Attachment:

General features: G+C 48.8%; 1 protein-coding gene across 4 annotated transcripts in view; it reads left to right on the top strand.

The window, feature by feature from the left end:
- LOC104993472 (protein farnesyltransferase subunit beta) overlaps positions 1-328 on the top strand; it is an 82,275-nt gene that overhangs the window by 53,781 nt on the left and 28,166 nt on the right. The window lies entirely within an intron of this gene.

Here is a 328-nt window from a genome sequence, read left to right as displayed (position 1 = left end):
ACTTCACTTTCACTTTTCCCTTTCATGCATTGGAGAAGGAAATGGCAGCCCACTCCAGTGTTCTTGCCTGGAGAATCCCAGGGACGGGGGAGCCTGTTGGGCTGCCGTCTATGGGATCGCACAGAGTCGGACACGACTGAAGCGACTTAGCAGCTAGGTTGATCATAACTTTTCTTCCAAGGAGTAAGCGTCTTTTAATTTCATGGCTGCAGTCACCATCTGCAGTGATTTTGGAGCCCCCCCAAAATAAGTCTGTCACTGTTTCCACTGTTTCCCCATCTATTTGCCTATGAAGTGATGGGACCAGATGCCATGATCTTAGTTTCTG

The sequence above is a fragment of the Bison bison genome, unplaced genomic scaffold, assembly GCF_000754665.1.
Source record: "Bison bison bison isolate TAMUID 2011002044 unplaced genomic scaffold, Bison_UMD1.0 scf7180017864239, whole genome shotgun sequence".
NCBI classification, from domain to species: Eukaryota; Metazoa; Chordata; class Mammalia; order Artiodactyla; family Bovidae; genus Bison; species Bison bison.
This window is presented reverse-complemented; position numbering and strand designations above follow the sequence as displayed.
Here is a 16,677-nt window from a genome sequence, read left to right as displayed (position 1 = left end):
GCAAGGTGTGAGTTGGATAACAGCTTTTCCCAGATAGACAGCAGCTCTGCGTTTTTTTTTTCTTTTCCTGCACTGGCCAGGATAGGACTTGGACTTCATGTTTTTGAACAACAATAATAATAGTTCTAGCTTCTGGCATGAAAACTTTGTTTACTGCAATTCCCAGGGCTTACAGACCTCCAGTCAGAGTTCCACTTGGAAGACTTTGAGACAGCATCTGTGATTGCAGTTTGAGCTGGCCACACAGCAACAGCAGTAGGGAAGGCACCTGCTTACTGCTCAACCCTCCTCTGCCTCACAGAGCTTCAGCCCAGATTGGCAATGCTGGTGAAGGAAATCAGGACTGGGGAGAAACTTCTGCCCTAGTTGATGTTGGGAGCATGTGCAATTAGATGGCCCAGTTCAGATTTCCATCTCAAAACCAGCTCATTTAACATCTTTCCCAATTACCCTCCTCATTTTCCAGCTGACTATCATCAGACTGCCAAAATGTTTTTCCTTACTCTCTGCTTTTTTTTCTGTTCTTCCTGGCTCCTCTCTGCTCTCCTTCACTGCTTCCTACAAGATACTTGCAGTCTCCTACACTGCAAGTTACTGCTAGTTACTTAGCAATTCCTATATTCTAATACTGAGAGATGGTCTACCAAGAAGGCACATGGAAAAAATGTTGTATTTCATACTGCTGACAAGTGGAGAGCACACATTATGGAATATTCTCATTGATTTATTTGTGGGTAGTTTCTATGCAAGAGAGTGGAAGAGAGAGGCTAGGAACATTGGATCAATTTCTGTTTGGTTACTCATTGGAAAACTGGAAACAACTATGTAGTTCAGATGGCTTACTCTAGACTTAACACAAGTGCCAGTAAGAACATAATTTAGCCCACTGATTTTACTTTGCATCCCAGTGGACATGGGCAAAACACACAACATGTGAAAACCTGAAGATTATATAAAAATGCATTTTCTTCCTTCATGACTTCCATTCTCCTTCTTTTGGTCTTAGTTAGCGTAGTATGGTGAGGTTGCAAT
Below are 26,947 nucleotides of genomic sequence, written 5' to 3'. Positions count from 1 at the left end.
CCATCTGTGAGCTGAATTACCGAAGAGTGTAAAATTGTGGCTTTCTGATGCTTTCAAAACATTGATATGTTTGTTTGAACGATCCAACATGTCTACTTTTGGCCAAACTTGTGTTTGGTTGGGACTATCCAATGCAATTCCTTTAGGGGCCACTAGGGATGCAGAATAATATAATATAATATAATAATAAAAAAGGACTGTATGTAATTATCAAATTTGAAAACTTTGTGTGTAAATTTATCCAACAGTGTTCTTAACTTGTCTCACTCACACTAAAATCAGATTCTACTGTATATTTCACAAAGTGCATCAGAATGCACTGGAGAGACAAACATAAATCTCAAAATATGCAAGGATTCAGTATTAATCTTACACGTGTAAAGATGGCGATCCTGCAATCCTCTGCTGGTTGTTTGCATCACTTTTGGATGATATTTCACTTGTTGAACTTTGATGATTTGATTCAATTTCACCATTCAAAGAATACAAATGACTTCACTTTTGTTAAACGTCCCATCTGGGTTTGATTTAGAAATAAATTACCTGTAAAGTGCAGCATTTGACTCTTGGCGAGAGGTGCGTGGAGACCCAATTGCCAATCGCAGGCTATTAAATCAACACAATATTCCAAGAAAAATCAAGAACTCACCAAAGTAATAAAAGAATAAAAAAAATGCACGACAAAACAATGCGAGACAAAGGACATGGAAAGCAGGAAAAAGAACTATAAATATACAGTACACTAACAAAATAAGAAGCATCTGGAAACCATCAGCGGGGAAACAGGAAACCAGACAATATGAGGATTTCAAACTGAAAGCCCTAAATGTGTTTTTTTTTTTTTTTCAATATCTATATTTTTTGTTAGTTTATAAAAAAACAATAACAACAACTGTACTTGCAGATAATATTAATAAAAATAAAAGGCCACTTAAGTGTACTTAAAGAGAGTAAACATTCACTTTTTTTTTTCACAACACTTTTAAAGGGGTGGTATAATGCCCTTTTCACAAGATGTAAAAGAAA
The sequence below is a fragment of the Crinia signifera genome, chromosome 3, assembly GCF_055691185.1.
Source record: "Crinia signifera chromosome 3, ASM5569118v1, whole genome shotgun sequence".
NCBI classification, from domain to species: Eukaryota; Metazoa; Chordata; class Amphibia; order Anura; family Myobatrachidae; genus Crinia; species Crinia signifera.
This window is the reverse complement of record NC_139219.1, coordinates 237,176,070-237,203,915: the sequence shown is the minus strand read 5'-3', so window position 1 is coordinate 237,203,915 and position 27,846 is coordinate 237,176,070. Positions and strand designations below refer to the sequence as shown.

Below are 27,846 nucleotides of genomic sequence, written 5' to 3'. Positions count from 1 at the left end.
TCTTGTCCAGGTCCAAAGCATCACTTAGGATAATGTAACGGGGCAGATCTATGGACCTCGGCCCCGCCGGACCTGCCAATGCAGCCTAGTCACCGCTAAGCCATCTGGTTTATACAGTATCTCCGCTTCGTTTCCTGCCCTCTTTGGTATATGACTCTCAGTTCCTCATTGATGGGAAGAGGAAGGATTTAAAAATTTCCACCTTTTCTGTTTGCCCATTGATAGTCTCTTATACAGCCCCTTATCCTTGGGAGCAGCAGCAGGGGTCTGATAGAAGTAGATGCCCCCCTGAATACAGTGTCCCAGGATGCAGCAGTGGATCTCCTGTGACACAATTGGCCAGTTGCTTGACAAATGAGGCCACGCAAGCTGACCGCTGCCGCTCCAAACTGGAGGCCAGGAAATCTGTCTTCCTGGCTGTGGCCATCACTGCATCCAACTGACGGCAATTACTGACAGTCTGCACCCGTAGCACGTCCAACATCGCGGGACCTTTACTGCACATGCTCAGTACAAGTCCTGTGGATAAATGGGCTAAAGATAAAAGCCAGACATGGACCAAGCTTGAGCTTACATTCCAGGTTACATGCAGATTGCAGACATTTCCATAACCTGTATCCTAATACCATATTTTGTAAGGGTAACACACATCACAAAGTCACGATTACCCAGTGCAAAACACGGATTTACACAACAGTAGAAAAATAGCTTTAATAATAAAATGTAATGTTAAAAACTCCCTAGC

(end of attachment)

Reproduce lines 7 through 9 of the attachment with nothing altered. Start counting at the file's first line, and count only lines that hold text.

Source record: "Bison bison bison isolate TAMUID 2011002044 unplaced genomic scaffold, Bison_UMD1.0 scf7180017864239, whole genome shotgun sequence".
NCBI classification, from domain to species: Eukaryota; Metazoa; Chordata; class Mammalia; order Artiodactyla; family Bovidae; genus Bison; species Bison bison.
This window is presented reverse-complemented; position numbering and strand designations above follow the sequence as displayed.